Thermal Design: Who’s Job Is It Anyway?

For a first blog on all things electronics cooling I thought I’d pose the question.

If there’s time at the start of a conference presentation, or a talk I’m giving on electronics cooling I like to poll the audience.

“Who thinks that thermal is an electrical problem that should be solved as part of the electrical design?”

The show of hands depends on the audience demographic, but with a mixture of mechanical and electrical engineers typically a bit less than half put their hands up.

There are a great many things electrical engineers can do to help with thermal challenges. The choice of package for a given IC is often not within their control, but the board layout, local copper distribution, and thermal vias certainly are. Circuit design can also influence power dissipation.

I then ask:

“Who thinks that thermal is a mechanical issue that should be solved as part of the mechanical design?”

Again, about half are likely to put their hands up.

Fair enough. Mechanical engineers are responsible for the integrity of the product as a whole, which includes the enclosure needed for mechanical robustness, EMI and EMC. The enclosure can be fully sealed, with fins to act as an external heatsink, or have openings and optionally fans to help drive cooling air through the internals. Mechanical engineers have a big role to play in electronics cooling.

The last question I ask is:

“Who thinks it’s a trick question?”

A few tentative hands go up.

It is a trick question because both of the above answers are correct, not in isolation, but in combination with other disciplines. As power densities continue to rise, design for steady-state operation at maximum power is often not viable. Where it is, a lighter, thinner cheaper product can be achieved by designing for specific use cases, with software-based control strategies can be introduced to cut power if temperature gets close to a critical limit.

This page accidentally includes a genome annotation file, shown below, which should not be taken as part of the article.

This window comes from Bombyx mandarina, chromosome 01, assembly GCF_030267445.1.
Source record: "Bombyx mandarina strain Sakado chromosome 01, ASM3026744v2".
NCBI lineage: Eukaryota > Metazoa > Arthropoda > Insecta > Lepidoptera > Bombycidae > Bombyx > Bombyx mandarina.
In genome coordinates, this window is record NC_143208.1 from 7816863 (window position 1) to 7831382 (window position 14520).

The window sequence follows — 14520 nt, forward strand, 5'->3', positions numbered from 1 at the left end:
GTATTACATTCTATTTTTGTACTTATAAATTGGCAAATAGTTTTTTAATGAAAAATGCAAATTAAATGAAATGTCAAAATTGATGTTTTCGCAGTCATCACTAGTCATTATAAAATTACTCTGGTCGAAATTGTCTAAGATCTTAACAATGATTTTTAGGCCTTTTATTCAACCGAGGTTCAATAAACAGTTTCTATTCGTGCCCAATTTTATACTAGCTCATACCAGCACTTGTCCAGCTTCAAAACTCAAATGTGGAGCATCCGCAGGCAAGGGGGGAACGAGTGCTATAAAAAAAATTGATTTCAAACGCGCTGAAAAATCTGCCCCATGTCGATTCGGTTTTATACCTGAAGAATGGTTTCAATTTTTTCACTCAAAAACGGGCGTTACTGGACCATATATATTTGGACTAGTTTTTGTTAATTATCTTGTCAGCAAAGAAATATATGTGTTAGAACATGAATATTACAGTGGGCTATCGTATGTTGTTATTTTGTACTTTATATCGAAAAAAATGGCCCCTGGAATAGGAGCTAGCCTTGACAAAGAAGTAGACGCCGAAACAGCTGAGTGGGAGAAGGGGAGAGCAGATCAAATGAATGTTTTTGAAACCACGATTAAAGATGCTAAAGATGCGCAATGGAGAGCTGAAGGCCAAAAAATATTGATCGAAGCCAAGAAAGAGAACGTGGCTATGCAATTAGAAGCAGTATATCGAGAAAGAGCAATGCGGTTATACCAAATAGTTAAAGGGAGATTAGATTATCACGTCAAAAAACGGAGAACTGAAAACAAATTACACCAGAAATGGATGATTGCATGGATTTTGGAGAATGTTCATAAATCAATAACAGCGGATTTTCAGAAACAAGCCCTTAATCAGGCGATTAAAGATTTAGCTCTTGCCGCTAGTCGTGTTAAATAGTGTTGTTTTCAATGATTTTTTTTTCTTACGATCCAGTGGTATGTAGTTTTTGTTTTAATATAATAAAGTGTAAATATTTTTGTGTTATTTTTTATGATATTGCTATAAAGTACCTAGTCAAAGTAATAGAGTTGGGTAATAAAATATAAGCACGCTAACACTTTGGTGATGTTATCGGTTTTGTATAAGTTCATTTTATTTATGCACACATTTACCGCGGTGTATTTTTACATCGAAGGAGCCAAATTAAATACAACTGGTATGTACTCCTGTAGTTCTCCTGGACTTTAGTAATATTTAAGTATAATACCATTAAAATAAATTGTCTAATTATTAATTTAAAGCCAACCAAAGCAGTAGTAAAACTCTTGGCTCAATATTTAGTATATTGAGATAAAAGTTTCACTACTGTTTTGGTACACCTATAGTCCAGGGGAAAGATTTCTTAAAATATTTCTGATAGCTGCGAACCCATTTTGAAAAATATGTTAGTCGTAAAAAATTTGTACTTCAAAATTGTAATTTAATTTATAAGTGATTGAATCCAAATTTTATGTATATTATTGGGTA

Xilinx driving Digitalization of 5G, Accelerating Data Center Processing, Powering IoT, & Autonomous Vehicles.

Xilinx use Simcenter Flotherm to create DELPHI compact thermal models of their parts, which they make available for download from their website, helping their customers to develop the most advanced communication products. Watch Brian Philofsky, principal product marketing engineer for power and thermal at Xilinx Inc. explain how the latest digital electronics incorporated into products across a range of industries is driving the need for ever higher fidelity thermal design practices in this one minute video:

Xilinx provide an application note on “Mechanical and Thermal Design Guidelines for Lidless Flip-Chip Packages” and run thermal workshops using Simcenter Flotherm at their Xilinx Developer Forums.

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